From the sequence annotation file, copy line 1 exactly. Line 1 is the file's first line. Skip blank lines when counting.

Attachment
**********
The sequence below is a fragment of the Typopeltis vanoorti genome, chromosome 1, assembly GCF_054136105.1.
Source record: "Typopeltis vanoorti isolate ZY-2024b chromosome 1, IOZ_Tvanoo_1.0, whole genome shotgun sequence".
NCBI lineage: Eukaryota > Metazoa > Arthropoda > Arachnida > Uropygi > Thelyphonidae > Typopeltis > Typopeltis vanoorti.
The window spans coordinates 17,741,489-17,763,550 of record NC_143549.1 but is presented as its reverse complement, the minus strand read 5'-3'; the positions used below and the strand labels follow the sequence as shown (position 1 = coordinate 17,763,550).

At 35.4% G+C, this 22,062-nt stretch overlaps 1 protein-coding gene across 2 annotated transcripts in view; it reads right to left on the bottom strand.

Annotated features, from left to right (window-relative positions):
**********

The sequence below is a fragment of the Typopeltis vanoorti genome, chromosome 1, assembly GCF_054136105.1.